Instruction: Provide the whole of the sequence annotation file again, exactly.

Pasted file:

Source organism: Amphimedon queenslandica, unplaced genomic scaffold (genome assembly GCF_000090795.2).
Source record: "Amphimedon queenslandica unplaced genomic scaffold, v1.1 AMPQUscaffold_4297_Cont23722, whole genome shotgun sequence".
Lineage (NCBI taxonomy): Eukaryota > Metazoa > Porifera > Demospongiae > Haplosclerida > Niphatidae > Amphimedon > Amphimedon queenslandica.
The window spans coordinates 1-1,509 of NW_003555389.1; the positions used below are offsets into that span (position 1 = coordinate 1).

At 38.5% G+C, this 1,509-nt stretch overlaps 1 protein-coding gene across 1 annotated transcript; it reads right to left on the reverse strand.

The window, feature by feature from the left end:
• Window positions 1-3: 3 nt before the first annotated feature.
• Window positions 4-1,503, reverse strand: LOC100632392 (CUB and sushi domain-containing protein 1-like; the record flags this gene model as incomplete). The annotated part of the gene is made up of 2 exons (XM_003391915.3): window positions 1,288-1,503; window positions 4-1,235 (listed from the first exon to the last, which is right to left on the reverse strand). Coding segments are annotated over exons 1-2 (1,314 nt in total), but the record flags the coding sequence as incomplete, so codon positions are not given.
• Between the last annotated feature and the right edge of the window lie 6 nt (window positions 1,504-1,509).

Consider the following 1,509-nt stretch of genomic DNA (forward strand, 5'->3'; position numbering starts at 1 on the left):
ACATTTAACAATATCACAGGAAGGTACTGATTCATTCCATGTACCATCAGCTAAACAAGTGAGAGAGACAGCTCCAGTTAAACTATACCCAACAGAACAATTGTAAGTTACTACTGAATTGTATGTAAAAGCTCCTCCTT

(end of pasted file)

Source organism: Amphimedon queenslandica, unplaced genomic scaffold (genome assembly GCF_000090795.2).
Source record: "Amphimedon queenslandica unplaced genomic scaffold, v1.1 AMPQUscaffold_4297_Cont23722, whole genome shotgun sequence".
Lineage (NCBI taxonomy): Eukaryota > Metazoa > Porifera > Demospongiae > Haplosclerida > Niphatidae > Amphimedon > Amphimedon queenslandica.
The window spans coordinates 1-1,509 of NW_003555389.1; the positions used below are offsets into that span (position 1 = coordinate 1).

At 38.5% G+C, this 1,509-nt stretch overlaps 1 protein-coding gene across 1 annotated transcript; it reads right to left on the reverse strand.

The window, feature by feature from the left end:
• Window positions 1-3: 3 nt before the first annotated feature.
• Window positions 4-1,503, reverse strand: LOC100632392 (CUB and sushi domain-containing protein 1-like; the record flags this gene model as incomplete). The annotated part of the gene is made up of 2 exons (XM_003391915.3): window positions 1,288-1,503; window positions 4-1,235 (listed from the first exon to the last, which is right to left on the reverse strand). Coding segments are annotated over exons 1-2 (1,314 nt in total), but the record flags the coding sequence as incomplete, so codon positions are not given.
• Between the last annotated feature and the right edge of the window lie 6 nt (window positions 1,504-1,509).

Consider the following 1,509-nt stretch of genomic DNA (forward strand, 5'->3'; position numbering starts at 1 on the left):
ACATTTAACAATATCACAGGAAGGTACTGATTCATTCCATGTACCATCAGCTAAACAAGTGAGAGAGACAGCTCCAGTTAAACTATACCCAACAGAACAATTGTAAGTTACTACTGAATTGTATGTAAAAGCTCCTCCTT